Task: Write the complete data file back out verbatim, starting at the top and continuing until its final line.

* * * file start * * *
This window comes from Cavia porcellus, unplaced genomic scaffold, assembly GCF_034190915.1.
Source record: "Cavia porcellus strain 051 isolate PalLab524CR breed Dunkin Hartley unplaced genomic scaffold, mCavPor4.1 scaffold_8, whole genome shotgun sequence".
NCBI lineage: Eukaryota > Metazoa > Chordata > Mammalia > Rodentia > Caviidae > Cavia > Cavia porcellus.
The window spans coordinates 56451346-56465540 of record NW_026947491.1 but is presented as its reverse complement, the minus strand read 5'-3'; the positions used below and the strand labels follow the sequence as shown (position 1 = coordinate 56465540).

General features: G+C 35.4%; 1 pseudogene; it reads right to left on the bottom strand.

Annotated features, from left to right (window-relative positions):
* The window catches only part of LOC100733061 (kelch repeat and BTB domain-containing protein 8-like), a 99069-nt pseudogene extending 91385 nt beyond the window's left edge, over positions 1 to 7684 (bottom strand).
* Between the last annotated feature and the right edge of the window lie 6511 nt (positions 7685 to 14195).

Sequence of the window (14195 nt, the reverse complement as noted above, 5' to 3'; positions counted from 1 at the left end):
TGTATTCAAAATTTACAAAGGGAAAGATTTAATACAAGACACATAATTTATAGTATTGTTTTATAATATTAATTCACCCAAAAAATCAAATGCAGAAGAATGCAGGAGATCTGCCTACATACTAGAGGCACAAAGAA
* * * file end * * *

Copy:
This window comes from Cavia porcellus, unplaced genomic scaffold, assembly GCF_034190915.1.
Source record: "Cavia porcellus strain 051 isolate PalLab524CR breed Dunkin Hartley unplaced genomic scaffold, mCavPor4.1 scaffold_8, whole genome shotgun sequence".
NCBI lineage: Eukaryota > Metazoa > Chordata > Mammalia > Rodentia > Caviidae > Cavia > Cavia porcellus.
The window spans coordinates 56451346-56465540 of record NW_026947491.1 but is presented as its reverse complement, the minus strand read 5'-3'; the positions used below and the strand labels follow the sequence as shown (position 1 = coordinate 56465540).

General features: G+C 35.4%; 1 pseudogene; it reads right to left on the bottom strand.

Annotated features, from left to right (window-relative positions):
* The window catches only part of LOC100733061 (kelch repeat and BTB domain-containing protein 8-like), a 99069-nt pseudogene extending 91385 nt beyond the window's left edge, over positions 1 to 7684 (bottom strand).
* Between the last annotated feature and the right edge of the window lie 6511 nt (positions 7685 to 14195).

Sequence of the window (14195 nt, the reverse complement as noted above, 5' to 3'; positions counted from 1 at the left end):
TGTATTCAAAATTTACAAAGGGAAAGATTTAATACAAGACACATAATTTATAGTATTGTTTTATAATATTAATTCACCCAAAAAATCAAATGCAGAAGAATGCAGGAGATCTGCCTACATACTAGAGGCACAAAGAA